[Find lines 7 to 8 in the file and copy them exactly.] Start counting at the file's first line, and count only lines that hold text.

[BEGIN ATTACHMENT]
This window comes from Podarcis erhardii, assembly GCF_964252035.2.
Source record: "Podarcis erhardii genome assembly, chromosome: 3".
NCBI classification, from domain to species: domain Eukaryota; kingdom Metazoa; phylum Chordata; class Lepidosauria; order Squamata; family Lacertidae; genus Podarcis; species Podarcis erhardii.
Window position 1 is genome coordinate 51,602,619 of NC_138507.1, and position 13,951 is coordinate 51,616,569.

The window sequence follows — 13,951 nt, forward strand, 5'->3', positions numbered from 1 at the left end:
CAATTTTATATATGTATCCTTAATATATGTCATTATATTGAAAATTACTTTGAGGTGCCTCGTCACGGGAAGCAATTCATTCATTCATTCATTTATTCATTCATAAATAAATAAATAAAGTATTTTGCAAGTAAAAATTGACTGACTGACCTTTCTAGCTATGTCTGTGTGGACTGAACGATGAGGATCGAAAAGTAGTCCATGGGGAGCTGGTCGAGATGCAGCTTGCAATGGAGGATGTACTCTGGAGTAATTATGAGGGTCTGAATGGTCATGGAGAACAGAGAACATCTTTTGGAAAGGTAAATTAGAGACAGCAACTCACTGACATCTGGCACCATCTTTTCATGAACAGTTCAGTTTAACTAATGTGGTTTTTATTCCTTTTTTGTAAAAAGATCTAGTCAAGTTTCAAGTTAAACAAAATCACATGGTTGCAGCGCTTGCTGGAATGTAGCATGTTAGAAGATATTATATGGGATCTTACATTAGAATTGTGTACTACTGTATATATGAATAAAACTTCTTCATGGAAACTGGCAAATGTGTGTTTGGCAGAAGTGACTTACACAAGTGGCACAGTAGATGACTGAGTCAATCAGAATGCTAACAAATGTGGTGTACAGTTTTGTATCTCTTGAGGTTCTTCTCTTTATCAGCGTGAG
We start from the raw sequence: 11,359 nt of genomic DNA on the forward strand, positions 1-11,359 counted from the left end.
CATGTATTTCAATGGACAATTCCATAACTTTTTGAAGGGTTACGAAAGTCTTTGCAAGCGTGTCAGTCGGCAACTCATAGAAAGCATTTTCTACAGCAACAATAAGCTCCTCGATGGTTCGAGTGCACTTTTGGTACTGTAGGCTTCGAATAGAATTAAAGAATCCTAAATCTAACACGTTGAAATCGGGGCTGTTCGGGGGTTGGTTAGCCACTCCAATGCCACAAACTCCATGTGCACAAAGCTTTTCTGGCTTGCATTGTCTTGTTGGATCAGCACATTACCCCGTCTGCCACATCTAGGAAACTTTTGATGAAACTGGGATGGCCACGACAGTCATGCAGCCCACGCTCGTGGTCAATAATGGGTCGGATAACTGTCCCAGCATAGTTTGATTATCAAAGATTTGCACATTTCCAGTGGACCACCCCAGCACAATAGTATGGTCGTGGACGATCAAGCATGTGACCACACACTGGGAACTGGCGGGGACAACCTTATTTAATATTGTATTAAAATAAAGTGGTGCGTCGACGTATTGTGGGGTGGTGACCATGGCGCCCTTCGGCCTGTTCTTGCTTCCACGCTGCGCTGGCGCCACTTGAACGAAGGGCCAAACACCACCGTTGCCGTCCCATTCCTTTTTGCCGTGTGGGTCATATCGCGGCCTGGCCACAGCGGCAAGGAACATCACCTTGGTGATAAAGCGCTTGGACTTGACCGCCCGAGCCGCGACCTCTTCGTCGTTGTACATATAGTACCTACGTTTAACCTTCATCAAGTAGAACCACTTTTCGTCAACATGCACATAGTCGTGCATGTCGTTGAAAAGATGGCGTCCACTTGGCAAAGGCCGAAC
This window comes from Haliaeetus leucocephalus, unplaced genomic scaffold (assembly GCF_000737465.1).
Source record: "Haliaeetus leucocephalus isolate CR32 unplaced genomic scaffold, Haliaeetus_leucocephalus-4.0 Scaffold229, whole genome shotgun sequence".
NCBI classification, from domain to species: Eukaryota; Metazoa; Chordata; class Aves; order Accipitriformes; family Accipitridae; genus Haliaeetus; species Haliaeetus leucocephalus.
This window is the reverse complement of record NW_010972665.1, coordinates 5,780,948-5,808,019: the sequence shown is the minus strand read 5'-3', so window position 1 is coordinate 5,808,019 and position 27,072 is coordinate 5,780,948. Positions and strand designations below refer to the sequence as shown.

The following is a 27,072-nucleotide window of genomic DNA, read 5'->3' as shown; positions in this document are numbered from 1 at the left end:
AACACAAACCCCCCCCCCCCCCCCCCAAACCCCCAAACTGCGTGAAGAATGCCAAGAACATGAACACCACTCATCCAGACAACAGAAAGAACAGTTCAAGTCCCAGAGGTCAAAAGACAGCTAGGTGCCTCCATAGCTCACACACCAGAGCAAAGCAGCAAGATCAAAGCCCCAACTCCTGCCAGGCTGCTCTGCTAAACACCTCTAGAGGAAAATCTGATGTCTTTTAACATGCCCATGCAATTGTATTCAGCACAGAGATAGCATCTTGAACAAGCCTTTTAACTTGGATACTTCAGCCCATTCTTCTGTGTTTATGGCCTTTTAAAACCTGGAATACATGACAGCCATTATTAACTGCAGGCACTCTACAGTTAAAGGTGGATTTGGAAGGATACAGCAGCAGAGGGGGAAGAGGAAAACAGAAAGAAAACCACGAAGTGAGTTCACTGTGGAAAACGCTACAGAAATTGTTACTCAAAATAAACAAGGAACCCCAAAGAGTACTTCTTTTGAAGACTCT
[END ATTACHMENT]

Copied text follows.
We start from the raw sequence: 11,359 nt of genomic DNA on the forward strand, positions 1-11,359 counted from the left end.
CATGTATTTCAATGGACAATTCCATAACTTTTTGAAGGGTTACGAAAGTCTTTGCAAGCGTGTCAGTCGGCAACTCATAGAAAGCATTTTCTACAGCAACAATAAGCTCCTCGATGGTTCGAGTGCACTTTTGGTACTGTAGGCTTCGAATAGAATTAAAGAATCCTAAATCTAACACGTTGAAATCGGGGCTGTTCGGGGGTTGGTTAGCCACTCCAATGCCACAAACTCCATGTGCACAAAGCTTTTCTGGCTTGCATTGTCTTGTTGGATCAGCACATTACCCCGTCTGCCACATCTAGGAAACTTTTGATGAAACTGGGATGGCCACGACAGTCATGCAGCCCACGCTCGTGGTCAATAATGGGTCGGATAACTGTCCCAGCATAGTTTGATTATCAAAGATTTGCACATTTCCAGTGGACCACCCCAGCACAATAGTATGGTCGTGGACGATCAAGCATGTGACCACACACTGGGAACTGGCGGGGACAACCTTATTTAATATTGTATTAAAATAAAGTGGTGCGTCGACGTATTGTGGGGTGGTGACCATGGCGCCCTTCGGCCTGTTCTTGCTTCCACGCTGCGCTGGCGCCACTTGAACGAAGGGCCAAACACCACCGTTGCCGTCCCATTCCTTTTTGCCGTGTGGGTCATATCGCGGCCTGGCCACAGCGGCAAGGAACATCACCTTGGTGATAAAGCGCTTGGACTTGACCGCCCGAGCCGCGACCTCTTCGTCGTTGTACATATAGTACCTACGTTTAACCTTCATCAAGTAGAACCACTTTTCGTCAACATGCACATAGTCGTGCATGTCGTTGAAAAGATGGCGTCCACTTGGCAAAGGCCGAAC